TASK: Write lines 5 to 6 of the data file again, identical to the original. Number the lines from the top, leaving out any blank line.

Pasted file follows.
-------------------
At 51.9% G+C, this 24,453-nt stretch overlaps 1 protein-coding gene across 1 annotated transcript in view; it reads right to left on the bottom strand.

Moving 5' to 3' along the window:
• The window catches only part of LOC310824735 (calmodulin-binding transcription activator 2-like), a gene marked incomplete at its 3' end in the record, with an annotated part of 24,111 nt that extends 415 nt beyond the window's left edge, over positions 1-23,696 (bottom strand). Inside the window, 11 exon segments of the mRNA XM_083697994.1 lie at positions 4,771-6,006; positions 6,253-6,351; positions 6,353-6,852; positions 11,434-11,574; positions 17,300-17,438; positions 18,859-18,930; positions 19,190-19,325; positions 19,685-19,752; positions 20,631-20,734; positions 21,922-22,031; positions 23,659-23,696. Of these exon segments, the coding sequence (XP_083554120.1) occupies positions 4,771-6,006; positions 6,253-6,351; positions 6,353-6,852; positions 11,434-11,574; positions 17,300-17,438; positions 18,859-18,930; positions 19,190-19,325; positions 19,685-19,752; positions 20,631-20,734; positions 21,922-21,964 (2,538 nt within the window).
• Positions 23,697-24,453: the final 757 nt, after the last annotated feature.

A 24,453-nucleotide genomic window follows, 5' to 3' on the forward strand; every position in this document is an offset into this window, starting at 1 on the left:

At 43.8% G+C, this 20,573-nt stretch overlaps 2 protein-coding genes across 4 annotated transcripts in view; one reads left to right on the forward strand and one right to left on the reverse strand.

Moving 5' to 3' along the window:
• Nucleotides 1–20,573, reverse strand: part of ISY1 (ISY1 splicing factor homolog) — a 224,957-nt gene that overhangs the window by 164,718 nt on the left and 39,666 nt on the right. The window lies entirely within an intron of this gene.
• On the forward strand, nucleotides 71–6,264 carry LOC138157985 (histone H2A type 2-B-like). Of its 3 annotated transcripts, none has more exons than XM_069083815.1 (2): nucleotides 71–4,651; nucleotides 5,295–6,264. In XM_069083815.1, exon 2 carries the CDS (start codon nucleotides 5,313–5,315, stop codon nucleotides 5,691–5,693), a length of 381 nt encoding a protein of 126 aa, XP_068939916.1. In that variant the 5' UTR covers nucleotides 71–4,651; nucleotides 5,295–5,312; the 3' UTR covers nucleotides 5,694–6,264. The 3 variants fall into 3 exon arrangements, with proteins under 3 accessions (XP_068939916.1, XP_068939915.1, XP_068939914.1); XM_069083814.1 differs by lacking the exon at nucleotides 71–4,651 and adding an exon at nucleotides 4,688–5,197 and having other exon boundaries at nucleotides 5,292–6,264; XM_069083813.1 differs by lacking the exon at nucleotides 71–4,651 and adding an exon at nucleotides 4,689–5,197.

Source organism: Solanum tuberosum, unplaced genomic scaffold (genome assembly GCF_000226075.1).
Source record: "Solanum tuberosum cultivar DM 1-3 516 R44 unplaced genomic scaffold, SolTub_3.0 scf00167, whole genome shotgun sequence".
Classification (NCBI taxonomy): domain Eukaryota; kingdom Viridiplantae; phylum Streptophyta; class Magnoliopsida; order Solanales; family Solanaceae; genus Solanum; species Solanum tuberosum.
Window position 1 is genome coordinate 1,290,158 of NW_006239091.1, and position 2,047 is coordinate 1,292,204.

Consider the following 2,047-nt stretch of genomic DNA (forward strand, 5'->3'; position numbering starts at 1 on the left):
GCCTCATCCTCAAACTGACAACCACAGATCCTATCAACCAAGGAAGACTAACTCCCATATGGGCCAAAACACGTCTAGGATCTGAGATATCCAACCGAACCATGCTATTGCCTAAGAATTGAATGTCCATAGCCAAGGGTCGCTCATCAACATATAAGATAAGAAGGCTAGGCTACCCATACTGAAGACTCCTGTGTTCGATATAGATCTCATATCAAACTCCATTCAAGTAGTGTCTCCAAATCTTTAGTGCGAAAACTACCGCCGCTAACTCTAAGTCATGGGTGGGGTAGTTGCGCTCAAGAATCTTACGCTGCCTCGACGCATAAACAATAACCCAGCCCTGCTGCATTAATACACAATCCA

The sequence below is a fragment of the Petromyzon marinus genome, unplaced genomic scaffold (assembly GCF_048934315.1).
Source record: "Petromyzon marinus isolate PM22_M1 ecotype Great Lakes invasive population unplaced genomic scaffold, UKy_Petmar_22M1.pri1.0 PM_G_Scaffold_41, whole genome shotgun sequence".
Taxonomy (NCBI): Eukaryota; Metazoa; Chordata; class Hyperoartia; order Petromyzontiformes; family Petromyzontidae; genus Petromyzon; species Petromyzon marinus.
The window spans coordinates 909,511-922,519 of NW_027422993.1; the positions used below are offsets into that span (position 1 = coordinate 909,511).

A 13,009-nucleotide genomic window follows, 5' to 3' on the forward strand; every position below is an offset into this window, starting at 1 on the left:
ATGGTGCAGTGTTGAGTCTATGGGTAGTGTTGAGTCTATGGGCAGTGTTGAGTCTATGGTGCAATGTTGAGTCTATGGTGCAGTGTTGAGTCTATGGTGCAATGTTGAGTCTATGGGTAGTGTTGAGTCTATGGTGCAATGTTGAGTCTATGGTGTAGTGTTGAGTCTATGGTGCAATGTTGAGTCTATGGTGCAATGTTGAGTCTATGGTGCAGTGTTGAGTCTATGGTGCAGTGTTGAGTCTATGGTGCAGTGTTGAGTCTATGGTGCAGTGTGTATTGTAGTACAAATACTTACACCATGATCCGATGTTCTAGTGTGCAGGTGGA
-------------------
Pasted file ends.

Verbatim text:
A 24,453-nucleotide genomic window follows, 5' to 3' on the forward strand; every position in this document is an offset into this window, starting at 1 on the left:

At 43.8% G+C, this 20,573-nt stretch overlaps 2 protein-coding genes across 4 annotated transcripts in view; one reads left to right on the forward strand and one right to left on the reverse strand.